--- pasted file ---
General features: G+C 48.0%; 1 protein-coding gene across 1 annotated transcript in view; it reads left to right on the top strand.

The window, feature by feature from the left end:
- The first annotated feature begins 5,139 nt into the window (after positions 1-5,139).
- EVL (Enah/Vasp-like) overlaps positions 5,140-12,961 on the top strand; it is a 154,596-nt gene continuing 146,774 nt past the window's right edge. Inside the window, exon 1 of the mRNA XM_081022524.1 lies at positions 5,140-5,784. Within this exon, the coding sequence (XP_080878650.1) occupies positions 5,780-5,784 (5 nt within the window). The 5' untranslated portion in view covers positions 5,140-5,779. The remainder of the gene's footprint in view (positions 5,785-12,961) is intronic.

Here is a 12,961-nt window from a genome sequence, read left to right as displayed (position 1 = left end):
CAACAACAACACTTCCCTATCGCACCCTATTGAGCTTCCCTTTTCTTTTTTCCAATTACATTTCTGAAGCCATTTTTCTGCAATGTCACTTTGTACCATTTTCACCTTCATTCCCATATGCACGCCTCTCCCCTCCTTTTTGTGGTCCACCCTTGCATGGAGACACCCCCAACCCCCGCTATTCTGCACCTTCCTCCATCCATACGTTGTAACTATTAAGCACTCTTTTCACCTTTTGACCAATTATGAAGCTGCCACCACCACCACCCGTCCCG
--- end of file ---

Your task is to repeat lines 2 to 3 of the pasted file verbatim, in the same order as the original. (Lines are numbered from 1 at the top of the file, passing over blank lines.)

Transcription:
The window, feature by feature from the left end:
- The first annotated feature begins 5,139 nt into the window (after positions 1-5,139).